What’s in a Name?

CPH EDU Team Devotions Leave a Comment

The Lord’s Prayer, First Petition 


Hallowed be Thy name.

Hallowed be Your name.

What does this mean? God’s name is certainly holy in itself, but we pray in this petition that it may be kept holy among us also.

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If you’ve been teaching for any length of time, you’ve created an internal list of names that you can never use for your own children. Mine include Justin, Tommy, and Jimmy. Thomas and James are fine, just not Tommy or Jimmy. My particular list of names brings to mind the pictures of little boys’ mischievous faces and students who caused my teacher blood pressure to rise on too many occasions.

I had a great uncle whose name was Adolph. He was born just after the turn of the twentieth century, decades before that name came to carry other connotations. During World War II, he began going by his middle name, Ben. He didn’t want to be associated with the evil of another Adolph.

On the flip side, how many of us have named our children for family members who were special to us? Those names carry an extra measure of warm feelings. Or, how about when you meet someone with your name? Don’t you automatically think, “Hey, you must be a pretty good person,” just because you share a name.

Names are important, but names are not inherently good or bad, positive or negative. They have meaning for us only because of our own personal experiences and reactions.

God’s name is different from all other names. It is inherently good, regardless of our feelings about it. In fact, God’s name is more than just good, it is inherently HOLY. That makes all the difference. He is the only source of holiness. The font of all that is good and holy. It behooves us to hold such a name in the highest esteem. We do this not because we are forced to, as by a dictator, but out of love and adoration.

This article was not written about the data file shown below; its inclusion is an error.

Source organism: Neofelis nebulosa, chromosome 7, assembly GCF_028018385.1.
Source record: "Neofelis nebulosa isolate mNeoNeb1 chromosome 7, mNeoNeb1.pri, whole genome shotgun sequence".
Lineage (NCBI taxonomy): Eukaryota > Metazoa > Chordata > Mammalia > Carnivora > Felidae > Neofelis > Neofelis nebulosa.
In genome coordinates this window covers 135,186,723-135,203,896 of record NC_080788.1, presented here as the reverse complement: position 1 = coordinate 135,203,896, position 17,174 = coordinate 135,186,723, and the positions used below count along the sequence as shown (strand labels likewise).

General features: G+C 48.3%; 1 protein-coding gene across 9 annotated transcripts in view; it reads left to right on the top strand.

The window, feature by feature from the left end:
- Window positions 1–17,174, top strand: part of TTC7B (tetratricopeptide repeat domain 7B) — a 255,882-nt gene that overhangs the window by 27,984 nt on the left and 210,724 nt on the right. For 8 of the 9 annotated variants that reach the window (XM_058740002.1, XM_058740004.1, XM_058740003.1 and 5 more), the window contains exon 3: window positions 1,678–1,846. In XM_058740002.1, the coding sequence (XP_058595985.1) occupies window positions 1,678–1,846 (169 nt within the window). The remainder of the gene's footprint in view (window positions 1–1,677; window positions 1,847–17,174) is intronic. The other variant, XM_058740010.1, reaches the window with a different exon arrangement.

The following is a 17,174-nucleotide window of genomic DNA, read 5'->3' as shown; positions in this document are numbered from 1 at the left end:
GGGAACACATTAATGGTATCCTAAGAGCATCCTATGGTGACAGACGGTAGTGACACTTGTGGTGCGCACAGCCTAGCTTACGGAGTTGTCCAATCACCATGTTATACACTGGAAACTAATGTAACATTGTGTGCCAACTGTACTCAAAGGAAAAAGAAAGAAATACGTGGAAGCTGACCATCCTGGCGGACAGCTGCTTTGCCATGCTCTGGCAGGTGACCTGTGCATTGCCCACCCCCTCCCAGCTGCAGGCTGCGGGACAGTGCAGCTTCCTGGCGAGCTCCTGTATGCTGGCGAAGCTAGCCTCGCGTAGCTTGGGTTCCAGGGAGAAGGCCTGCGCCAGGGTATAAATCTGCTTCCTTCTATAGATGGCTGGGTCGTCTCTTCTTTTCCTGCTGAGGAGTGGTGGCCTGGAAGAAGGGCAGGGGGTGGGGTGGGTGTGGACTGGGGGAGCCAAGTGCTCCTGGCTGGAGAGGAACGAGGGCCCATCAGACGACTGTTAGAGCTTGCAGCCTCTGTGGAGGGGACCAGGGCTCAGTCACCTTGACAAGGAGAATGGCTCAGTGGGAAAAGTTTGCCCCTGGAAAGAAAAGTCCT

Using the name of someone we love brings warm memories and emotions. We would never invoke the name of our best friend or beloved grandmother to do damage to someone or inflame a situation. Why do we do that with the name of our most holy God and Father? The obvious answer is because we aren’t inherently holy, we are inherently sinful.  What’s remarkable is that God makes our name holy through the blood of Jesus. Because of Christ’s atoning work on our behalf, our names don’t have to be evil in God’s sight. We, too, can be holy and washed clean. Even more exciting, we get the opportunity to share that good news in God’s name daily in our classrooms.



Questions: Which names evoke warm feelings for you? What do you do in your classroom to honor each student’s name? What do you do in your classroom to honor God’s name?



Dear heavenly Father, Your name is indeed holy. Help us to make our classrooms places of sanctuary and learning, and especially, places where our students learn of Your love and honor Your name. In Your name we pray, Amen.


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